With Canadian hemp production down, trade group tears into regulators

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Canadian regulators have failed to recommend changes that would start treating hemp as a normal agricultural crop, drawing sharp criticism from the Canadian Hemp Trade Alliance (CHTA), the country’s leading industry group.

CHTA said a review of the Canadian Cannabis Act by an expert committee under Health Canada is lacking because the panel’s mandate was limited to health and crime considerations. The review, which spends most of its 97 pages on marijuana issues, was released late last week.

Health Canada oversees both the marijuana and hemp industries in Canada, with responsibility for all licensing, seed control, THC monitoring and other key matters.

‘Missed opportunity’

“The expert panel’s limited mandate – focusing on public health and safety, protection of youth, access to medical cannabis, and control of organized crime – and its complete lack of agriculture and food expertise was indicated as the reason they did not step up and provide meaningful guidance,” CHTA said in a press release.

The Committee “missed the opportunity to recommend meaningful amendments to the Cannabis Act and Industrial Hemp Regulations,” according to the CHTA.

“The expert committee kicked the hemp ball down the field,” said Clarence Shwaluk, Chairman of the CHTA board of directors. “The government of Canada must fully recognize that hemp is not adult-use cannabis or medical cannabis, and start treating hemp as a normal agricultural crop.”

‘Further review’ recommended

CHTA said the only meaningful provision for hemp in the expert committee’s report is a recommendation that Health Canada, in consultation with Agriculture and Agri-Food Canada (AAFC), should establish and support an expert advisory body to conduct a further review of hemp regulations and recommend the most appropriate regulatory framework.

Ted Haney, CHTA President and CEO, said the Alliance “looks forward to engaging senior officials to develop Cannabis Act and Industrial Hemp Regulations amendments that reflect the absence of public health and safety issues related to hemp, and remove obstacles to industry growth.”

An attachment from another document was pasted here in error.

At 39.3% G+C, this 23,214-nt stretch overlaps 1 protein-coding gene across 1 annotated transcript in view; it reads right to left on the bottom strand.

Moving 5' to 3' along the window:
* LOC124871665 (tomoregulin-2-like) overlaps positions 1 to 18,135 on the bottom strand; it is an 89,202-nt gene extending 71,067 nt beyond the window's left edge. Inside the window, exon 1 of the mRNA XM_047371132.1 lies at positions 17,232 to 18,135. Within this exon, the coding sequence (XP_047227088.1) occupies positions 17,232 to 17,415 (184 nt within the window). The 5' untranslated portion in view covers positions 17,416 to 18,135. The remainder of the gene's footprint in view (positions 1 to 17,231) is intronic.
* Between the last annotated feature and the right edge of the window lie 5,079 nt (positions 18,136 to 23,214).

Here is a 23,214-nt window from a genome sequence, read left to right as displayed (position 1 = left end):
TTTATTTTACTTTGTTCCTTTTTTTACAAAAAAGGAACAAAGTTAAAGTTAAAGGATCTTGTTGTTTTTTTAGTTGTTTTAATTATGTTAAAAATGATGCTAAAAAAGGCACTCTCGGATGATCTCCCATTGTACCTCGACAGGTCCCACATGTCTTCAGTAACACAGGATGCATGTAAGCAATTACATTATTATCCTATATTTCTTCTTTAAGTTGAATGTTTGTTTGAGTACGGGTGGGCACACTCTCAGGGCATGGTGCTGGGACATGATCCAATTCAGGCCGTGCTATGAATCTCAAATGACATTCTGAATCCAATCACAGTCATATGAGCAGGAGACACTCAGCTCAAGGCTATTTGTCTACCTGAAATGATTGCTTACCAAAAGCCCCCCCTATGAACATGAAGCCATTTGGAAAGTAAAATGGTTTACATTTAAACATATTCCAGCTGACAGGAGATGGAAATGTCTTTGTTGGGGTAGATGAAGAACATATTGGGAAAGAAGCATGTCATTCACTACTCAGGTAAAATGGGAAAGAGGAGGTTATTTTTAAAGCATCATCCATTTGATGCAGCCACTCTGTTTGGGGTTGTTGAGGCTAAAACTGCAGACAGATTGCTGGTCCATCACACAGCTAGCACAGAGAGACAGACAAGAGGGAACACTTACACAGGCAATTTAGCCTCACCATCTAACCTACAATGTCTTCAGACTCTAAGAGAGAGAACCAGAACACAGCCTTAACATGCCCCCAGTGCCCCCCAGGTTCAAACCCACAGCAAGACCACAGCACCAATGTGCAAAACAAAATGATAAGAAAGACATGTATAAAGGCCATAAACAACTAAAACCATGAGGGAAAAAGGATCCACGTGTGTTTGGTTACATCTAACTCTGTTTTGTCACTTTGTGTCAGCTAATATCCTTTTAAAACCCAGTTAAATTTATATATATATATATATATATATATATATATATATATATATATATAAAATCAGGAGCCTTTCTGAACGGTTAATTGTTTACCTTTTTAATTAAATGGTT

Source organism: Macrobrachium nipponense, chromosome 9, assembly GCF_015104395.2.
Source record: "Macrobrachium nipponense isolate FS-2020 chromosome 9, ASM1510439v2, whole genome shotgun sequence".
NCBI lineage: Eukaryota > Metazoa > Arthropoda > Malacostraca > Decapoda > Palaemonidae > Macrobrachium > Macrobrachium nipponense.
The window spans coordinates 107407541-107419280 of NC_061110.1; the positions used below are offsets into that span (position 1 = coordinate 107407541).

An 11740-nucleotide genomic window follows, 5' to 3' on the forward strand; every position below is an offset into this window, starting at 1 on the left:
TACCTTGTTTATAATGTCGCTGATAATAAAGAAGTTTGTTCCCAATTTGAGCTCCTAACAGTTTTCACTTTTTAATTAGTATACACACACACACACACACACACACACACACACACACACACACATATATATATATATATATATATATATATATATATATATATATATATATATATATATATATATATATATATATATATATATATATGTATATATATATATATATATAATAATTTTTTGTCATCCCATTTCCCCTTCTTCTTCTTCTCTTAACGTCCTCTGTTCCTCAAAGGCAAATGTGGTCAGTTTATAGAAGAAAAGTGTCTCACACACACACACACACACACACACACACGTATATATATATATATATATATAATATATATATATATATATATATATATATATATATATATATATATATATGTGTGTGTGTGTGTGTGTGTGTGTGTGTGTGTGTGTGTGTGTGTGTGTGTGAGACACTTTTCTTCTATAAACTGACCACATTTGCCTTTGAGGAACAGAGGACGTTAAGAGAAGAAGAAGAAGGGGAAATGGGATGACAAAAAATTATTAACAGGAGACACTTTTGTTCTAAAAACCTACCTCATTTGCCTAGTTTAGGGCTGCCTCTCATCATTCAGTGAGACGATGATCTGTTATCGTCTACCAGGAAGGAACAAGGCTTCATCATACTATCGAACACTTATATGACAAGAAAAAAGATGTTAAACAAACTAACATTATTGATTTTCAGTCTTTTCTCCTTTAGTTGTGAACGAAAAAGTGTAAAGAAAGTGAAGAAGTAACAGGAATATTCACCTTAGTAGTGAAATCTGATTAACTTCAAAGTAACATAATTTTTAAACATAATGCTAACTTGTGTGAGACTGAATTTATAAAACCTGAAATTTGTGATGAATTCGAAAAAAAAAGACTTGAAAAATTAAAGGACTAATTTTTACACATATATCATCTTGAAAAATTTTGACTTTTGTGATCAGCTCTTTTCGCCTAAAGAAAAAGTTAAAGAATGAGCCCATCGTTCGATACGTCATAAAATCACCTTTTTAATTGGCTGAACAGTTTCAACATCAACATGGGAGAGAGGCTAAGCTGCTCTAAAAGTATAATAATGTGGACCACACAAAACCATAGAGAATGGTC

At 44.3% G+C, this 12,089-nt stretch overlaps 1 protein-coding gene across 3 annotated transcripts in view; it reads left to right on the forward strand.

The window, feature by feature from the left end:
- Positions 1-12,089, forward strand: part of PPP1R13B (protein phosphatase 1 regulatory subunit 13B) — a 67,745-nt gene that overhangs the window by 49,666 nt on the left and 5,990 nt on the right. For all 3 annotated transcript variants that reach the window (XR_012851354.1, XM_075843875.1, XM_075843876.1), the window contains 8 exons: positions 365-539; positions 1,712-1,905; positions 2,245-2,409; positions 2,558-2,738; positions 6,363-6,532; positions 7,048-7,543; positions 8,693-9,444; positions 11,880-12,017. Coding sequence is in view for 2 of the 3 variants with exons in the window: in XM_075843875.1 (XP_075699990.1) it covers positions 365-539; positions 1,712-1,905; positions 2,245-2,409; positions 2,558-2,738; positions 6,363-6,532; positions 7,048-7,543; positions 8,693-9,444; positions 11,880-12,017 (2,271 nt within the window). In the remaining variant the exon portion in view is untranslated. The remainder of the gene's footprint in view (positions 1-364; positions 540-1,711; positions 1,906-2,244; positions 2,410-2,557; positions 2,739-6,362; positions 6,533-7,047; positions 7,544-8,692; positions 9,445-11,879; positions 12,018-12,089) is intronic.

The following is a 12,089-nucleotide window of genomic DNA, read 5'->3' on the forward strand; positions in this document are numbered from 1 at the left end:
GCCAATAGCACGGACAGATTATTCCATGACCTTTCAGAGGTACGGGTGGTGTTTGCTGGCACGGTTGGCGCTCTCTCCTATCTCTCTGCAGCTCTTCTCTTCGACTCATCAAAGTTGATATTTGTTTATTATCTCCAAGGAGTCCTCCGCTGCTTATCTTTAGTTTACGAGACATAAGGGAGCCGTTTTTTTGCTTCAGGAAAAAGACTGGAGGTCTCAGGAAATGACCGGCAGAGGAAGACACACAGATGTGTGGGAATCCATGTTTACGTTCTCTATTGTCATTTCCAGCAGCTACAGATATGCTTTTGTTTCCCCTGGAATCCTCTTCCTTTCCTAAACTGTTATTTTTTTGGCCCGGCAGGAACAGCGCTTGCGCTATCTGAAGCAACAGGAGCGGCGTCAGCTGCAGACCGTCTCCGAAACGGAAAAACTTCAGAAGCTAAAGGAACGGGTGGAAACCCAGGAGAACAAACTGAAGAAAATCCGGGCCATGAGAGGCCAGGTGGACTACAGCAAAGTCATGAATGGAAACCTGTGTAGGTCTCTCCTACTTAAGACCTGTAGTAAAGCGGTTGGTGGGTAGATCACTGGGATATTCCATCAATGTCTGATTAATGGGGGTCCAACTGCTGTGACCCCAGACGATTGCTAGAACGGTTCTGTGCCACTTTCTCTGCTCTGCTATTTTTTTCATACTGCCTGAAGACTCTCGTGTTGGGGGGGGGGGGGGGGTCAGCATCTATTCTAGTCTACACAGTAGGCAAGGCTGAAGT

“The ball is now squarely in Agriculture and Agri-Food Canada’s and Health Canada’s court,” Haney said.

Hemp below 2017 levels

In its report, the Health Canada experts noted that stakeholders informed them that “the industrial hemp industry in Canada has been negatively impacted by the legalization of cannabis, with less industrial hemp production and sales today than in 2017.”

“They advocated for a new approach to the regulation of industrial hemp that sees it treated as an agricultural commodity, with changes that would increase the maximum allowable limit of THC in industrial hemp and associated derivatives,” according to the report.”

However, the expert panel said, “We did not have an opportunity to delve deeply into the regulation of industrial hemp, but we recognize this is a topic that deserves careful and detailed consideration.”

Changes sought

CHTA gave a laundry list of requested regulatory changes, including:

  • Moving all produce- and processor-facing hemp regulatory oversight and operations from Health Canada to AAFC;
  • Moving the hemp List of Approved Cultivar (LOAC) registration process from Health Canada to the Canadian Seed Growers Association;
  • Replacing expensive and unnecessary THC testing of all hemp food lots with statistically valid sampling for monitoring purposes;
  • Establishing maximum residue levels for hemp flowers and leaves sold to licensed cannabis processors for the purpose of extracting concentrated and isolated cannabinoids;
  • Increasing the maximum allowable THC in the flowers and leaves in hemp inflorescence from 0.3% to 1.0%;
  • Increasing the maximum allowable THC content in hemp foods from 10ppm to 50ppm in hempseed oil and 20 ppm in all other hemp foods;
  • Allowing tissue culture propagation of hemp from LOAC-compliant parent plants;
  • Exempting all hemp products – except for flowers and leaves sold to licensed cannabis processors – from the Cannabis Act.

Clarification needed

CHTA also said several regulatory issues that have arisen from Health Canada’s confusion between adult use/medical Cannabis and hemp need to be clarified, including:

  • That natural background cannabinoid levels in hemp foods are natural constituents, not contaminants, and not restricted by Health Canada’s prescription drug regulations;
  • Hemp-derived products that do not contain concentrated or isolated cannabinoids are not subject to cannabis restrictions –mixing with other food or natural health product ingredients;
  • There are no maximum regulated non-THC cannabinoid concentrations for any hemp-derived product that has not been supplemented with concentrated or isolated cannabinoids;
  • Processed hemp products with detectable levels of non-THC cannabinoids can be sold in domestic and international markets without restriction.

See: Expert Committee’s report; CHTA’s detailed response

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